Image source: BP investor presentation.
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The last thing BP and its peers needed this quarter was for oil and gas prices to decline even more than they did last quarter. But they did, and to make matters worse, the operating environment for refiners wasn't as strong, either. Considering this and the big loss that BP saw last quarter, it woudn't have been surprising to see an even weaker earnings report this past quarter.
Surprisingly, though, the company showed better-than-expected results from its operations. Let's take a quick look at BP's results from last quarter to see what went right from operations, and why it was all for naught as charges related to the Gulf of Mexico ate up any operational gains.
By the numbers
Amid a low oil and gas price environment, BP was able to eke out a better-than-expected profit.BP's normalized first-quarter earnings on its American depository shares was $0.17 per share, a welcome surprise to Wall Street, which was expecting a loss. These normalized earnings don't include large charges that the company took related to its Gulf of Mexico settlement, though. When we add those back into the equation, the company's earnings fell to a loss of $0.19 per share
A big reason BP was able to generate a modest profit on a normalized basis is that it didn't take large impairments or writedowns as it has in prior quarters, and refining and chemical earnings were surprisingly strong, considering refining margins for the quarter were noticeably weaker. Here's a quick breakdown of BP's earnings by business segment.
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Image source: BP earnings report. Author's chart.
There weren't exactly a lot of things to jump and down about in BPs earnings this time around, but there were two things of note that could be promising over the next several quarters. One of them is the company's stronger refining results. The refining margins in the quarter were simply not as strong as this time last year, but BP was able to make up for this drop with stronger operational performance and growth in petrochemicals and lubricants. These are typically very small parts of the company's overall business, but this quarter the two combined to generate $490 million in operational profits. Getting some additional help from these normally unloved segments could be immensely helpful in keeping the company somewhat profitable over the coming quarters.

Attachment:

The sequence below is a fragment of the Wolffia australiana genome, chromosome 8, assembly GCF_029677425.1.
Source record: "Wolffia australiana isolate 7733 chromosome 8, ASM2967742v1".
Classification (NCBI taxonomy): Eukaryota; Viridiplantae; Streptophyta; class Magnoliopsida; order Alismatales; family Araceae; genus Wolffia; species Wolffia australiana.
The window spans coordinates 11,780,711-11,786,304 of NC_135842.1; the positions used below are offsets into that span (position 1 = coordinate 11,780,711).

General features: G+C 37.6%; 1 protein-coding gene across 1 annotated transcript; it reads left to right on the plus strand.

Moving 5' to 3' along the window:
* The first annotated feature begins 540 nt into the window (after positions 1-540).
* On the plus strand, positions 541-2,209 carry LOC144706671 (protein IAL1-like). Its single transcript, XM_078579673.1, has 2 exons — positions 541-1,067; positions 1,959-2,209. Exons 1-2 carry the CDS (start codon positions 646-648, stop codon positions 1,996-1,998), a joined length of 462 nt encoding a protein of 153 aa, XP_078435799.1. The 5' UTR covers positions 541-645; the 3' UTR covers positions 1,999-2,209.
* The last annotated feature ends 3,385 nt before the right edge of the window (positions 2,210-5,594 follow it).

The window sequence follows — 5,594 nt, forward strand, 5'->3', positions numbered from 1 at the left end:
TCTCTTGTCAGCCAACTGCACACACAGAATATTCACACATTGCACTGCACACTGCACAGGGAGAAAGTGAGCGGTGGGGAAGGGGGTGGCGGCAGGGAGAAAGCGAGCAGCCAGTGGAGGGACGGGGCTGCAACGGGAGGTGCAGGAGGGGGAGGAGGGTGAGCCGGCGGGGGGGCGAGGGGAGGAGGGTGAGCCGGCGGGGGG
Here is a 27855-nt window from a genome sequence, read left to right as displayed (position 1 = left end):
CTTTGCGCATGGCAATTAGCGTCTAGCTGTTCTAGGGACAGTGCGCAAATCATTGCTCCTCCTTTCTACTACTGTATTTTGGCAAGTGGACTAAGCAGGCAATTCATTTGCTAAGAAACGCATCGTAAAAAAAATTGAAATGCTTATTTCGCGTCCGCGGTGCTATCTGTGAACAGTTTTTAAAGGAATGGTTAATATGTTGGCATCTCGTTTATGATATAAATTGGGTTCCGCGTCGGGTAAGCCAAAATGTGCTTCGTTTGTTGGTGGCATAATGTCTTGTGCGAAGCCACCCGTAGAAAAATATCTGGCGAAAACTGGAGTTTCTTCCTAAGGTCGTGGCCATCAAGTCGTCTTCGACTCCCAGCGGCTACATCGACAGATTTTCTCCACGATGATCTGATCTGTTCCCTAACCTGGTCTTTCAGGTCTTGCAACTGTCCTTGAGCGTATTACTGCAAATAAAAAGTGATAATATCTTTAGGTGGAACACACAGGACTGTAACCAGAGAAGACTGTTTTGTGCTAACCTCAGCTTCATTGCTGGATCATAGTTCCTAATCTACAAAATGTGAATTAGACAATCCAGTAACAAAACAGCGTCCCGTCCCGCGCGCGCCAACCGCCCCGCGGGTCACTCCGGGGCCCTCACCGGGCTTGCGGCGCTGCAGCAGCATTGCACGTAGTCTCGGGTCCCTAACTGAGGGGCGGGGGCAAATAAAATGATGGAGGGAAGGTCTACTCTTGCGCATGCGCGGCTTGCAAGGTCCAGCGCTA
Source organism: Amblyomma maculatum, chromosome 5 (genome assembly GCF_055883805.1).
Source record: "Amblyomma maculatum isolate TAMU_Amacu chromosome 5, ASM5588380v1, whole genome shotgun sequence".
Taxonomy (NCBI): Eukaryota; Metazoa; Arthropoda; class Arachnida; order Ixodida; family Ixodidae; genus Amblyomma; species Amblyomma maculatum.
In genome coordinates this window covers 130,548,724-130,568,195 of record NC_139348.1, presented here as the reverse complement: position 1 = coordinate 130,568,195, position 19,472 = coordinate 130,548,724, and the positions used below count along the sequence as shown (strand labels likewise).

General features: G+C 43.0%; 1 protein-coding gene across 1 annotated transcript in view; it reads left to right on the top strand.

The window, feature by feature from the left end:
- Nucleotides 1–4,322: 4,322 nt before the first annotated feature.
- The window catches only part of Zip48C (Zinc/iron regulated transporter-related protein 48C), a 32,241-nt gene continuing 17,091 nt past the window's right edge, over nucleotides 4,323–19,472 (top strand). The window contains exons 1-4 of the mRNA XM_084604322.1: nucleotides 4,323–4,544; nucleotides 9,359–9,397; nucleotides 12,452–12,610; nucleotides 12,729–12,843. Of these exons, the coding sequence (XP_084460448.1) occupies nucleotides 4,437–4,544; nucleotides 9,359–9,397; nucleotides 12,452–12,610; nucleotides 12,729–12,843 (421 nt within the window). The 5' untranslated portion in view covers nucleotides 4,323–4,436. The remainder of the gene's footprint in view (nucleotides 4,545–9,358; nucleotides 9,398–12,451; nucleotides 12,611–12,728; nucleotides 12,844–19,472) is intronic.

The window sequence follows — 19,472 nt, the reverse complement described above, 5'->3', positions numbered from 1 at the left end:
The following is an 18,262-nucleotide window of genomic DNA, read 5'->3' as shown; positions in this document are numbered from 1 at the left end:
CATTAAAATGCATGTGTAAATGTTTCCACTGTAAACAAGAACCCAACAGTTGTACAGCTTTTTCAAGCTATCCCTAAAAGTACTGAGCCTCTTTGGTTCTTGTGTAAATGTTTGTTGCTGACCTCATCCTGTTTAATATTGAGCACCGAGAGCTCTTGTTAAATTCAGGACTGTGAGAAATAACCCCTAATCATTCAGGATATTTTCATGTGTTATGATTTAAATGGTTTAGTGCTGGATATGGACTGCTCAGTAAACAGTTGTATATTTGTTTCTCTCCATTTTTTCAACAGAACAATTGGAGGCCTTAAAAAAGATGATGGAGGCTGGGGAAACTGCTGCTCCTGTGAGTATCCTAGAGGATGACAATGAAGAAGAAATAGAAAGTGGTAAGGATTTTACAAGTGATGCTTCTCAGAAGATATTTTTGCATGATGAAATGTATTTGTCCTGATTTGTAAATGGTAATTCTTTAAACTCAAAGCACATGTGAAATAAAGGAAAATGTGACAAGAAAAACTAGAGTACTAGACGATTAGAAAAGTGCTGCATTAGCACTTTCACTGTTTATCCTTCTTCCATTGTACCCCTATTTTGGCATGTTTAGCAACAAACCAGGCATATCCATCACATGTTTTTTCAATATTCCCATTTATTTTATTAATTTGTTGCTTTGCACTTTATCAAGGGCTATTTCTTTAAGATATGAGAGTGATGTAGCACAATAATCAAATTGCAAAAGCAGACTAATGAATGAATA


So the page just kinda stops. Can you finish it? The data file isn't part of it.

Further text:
The other item of note is the company's cost-cutting efforts. When we strip out the non-cash charges and writedowns from upstream earnings, both this quarter and the prior quarter come in pretty much the same. This may not sound like much, but over that same time period BP's price realizations for oil and gas dropped from $44 a barrel to $34, and natural gas prices have notably declined as well. The company was able to keep profits flat in part because it has significantly reduced its cost structure. BP's management estimates that its operational costs are now $4.6 billion less than 2014 levels, and it expects to get those costs down such that they will be $7 billion lower than 2014 levels by 2017. If it can really get costs down that much, it will have a much easier time finding profits.
As costs continue to come down, so, too, does the per-barrel breakeven price. With the cost savings target and reduced capital spending, BP estimates that it can lower its breakeven price from $60 per barrel to a range of $50 to $55. That would certainly help today, but that could be even more critical in the coming years as the industry starts to recover. Even with this low oil price breakeven cost, the company estimates that it will be able to deliver 800,000 barrels of oil equivalent per day in new production by 2020.
What a Fool believes
BP still has some issues to work out before the company really starts to be a solidly profitable business again, but this quarter did show hints that it could get there in the coming years. There's a plan in place that looks like it will work, and now BP needs to execute on that plan. The payments associated with the Gulf of Mexico spill may be more clear, but they will be a constant drag on earnings for a very long time and should give investors some pause.
BP does look slightly more promising than it did a year ago, but it's still got some work to do before it's generating strong returns for shareholders.
The article BP's Operations Did Surprisingly Well Last Quarter, but Gulf of Mexico Costs Kept It From Profits originally appeared on Fool.com.
Tyler Crowe has no position in any stocks mentioned.You can follow him at Fool.comor on Twitter@TylerCroweFool.The Motley Fool has no position in any of the stocks mentioned. Try any of our Foolish newsletter services free for 30 days. We Fools may not all hold the same opinions, but we all believe that considering a diverse range of insights makes us better investors. The Motley Fool has a disclosure policy.
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